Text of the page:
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Declaration of trust checklist

Make it Legal™ Checklist

Here are a few important steps to take to finish your document

Read the document to make sure it meets your needs and that you’ve provided all of the necessary information about ownership of and payments for the property. Make sure that everybody involved agrees with the Declaration of Trust’s provisions. Remember that, if you have any questions, you can Ask a lawyer for advice.

This Declaration of Trust is a special type of document called a deed. Deeds must be executed (ie signed) in a certain way in order to be legally binding. To sign your Declaration of Trust, you should:

  1. Print a copy of the Declaration of Trust for each owner.

  2. All owners should sign each copy of the Declaration. Each signature must be witnessed. A witness should be: 

    1. not another party to the deed (ie not one of the other owners)

    2. independent and unconnected with the parties (eg not a family member)

    3. over 18 years of age, and 

    4. of sound mind

  3. After watching an owner sign the deed, their witness should sign the deed and add their name, address, and occupation directly underneath the relevant owner’s signature.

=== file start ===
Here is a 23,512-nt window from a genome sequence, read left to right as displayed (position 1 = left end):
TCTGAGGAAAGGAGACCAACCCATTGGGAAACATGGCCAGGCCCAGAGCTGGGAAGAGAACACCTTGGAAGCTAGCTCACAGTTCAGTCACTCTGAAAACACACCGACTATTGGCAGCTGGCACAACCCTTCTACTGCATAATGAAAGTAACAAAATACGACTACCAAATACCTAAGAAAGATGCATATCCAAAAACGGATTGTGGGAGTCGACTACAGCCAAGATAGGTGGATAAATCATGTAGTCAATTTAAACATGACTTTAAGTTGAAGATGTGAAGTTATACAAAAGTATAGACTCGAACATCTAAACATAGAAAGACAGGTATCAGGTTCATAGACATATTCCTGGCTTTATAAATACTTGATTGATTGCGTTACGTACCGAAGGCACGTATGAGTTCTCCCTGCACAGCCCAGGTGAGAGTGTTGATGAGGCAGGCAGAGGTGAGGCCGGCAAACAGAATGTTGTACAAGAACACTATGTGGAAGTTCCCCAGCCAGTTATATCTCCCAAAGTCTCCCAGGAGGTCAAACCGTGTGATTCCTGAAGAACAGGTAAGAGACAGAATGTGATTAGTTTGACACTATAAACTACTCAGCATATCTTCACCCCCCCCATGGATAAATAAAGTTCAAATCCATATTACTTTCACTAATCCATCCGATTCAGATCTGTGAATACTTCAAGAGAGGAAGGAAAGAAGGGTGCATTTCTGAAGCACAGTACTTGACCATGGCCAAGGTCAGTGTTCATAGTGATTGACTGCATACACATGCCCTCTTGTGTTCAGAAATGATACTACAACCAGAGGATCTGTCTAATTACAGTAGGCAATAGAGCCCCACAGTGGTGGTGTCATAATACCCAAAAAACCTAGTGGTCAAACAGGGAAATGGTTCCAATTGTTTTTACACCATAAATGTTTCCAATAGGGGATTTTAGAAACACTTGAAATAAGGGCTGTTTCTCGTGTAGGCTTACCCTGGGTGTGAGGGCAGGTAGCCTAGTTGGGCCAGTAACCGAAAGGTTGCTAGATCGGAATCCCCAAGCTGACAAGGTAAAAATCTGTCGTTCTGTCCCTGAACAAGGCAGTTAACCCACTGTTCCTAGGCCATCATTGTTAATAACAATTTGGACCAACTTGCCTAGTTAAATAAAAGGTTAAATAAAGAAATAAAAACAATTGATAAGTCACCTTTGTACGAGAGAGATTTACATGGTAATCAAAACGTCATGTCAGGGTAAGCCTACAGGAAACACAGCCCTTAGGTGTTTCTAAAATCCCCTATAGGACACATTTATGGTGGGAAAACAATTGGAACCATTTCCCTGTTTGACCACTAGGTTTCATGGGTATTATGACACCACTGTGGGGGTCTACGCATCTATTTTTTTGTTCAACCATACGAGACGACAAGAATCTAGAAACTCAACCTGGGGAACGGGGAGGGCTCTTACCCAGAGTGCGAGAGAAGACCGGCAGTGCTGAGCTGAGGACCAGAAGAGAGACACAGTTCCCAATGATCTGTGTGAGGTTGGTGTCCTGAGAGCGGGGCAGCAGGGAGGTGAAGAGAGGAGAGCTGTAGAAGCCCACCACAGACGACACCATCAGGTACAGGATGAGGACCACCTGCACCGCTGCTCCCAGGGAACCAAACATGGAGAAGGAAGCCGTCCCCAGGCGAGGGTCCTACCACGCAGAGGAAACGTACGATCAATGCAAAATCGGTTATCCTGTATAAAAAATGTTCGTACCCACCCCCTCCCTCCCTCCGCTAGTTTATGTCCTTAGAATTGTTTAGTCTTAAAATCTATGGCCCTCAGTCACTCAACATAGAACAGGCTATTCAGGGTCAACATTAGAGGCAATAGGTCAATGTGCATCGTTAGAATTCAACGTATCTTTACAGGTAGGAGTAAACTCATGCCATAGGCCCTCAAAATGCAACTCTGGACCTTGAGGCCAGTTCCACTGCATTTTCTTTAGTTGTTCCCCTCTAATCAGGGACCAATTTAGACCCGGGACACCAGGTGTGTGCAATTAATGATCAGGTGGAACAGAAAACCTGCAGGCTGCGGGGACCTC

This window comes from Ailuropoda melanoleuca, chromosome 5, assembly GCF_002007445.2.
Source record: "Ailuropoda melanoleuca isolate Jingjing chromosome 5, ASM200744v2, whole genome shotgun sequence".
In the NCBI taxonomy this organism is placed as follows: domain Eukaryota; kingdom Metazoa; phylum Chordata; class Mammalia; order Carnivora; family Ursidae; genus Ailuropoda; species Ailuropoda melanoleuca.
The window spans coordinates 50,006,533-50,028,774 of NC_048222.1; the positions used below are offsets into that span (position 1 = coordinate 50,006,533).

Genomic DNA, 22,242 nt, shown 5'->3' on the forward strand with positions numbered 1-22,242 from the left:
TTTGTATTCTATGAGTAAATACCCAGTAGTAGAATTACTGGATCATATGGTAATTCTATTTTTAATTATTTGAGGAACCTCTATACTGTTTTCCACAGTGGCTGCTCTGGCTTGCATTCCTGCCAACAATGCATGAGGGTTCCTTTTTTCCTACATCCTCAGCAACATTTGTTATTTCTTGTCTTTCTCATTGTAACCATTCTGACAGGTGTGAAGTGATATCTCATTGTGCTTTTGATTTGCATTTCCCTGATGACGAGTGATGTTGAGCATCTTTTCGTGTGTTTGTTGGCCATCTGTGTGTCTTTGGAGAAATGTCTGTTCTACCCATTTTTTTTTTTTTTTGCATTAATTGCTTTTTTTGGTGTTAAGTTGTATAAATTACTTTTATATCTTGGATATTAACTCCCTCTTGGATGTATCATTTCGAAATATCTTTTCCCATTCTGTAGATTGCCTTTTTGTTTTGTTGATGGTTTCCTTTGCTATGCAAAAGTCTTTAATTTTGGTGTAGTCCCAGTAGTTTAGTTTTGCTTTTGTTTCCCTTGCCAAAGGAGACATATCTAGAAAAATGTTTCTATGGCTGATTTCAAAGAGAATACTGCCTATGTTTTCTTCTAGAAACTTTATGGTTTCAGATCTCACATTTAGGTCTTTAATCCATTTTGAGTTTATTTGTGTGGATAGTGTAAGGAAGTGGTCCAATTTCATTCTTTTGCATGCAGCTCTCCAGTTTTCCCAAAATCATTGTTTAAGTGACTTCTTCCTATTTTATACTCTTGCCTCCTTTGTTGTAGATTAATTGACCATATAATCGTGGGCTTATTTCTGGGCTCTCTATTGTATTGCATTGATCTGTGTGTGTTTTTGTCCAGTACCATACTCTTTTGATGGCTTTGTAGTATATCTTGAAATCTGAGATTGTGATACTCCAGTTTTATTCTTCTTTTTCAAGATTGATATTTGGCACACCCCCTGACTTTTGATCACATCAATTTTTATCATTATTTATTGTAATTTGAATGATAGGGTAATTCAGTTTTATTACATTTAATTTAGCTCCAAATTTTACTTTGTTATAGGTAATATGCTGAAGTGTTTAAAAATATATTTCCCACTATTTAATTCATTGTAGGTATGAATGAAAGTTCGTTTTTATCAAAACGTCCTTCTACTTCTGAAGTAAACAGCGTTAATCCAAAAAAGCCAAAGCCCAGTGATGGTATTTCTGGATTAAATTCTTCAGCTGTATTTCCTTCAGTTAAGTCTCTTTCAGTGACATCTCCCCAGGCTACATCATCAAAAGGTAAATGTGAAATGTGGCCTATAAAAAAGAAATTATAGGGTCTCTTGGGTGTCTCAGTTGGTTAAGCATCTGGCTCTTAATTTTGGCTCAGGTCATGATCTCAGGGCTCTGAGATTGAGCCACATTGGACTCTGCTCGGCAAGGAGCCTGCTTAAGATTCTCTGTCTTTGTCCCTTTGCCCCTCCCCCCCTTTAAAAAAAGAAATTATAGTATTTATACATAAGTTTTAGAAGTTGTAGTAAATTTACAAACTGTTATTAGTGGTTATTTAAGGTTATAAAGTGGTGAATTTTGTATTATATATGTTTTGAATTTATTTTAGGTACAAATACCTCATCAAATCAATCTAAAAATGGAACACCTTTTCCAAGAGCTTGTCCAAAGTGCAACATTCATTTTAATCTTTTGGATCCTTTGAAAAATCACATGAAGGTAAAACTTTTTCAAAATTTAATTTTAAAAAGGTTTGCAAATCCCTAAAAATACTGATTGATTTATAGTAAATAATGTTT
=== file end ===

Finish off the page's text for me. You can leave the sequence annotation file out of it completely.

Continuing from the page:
4. Date the deed. Enter the date that the last owner signs the deed in the space provided at the top of the document.  

It is usually possible for deeds to be signed electronically, but if this is done, extra care must be taken to ensure that all of the execution formalities for the particular type of deed are met. This deed is, therefore, designed to be signed by hand (ie wet-signed) to ensure that it is correctly executed (eg witnessed). 

For more information, read Execution of deeds.

The owners should have this deed noted on the register at the Land Registry to provide proof of their rights to the property. They can record their interests by completing either: 

An unsigned copy of your Declaration of Trust will be stored automatically in your Rocket Lawyer account ‘Dashboard’.

Each owner should make sure to securely store their signed copy of their Declaration of Trust. 

If you need to provide your Declaration of Trust to anyone in future, it’s good practice to use copies to keep your original safe. It’s best to use certified copies, ie copies that are confirmed as true copies of the original document by a qualified person (usually a solicitor). Certification can usually be provided by solicitors for a small fee. You can Ask a lawyer if you’d like certified copies of your Declaration of Trust.

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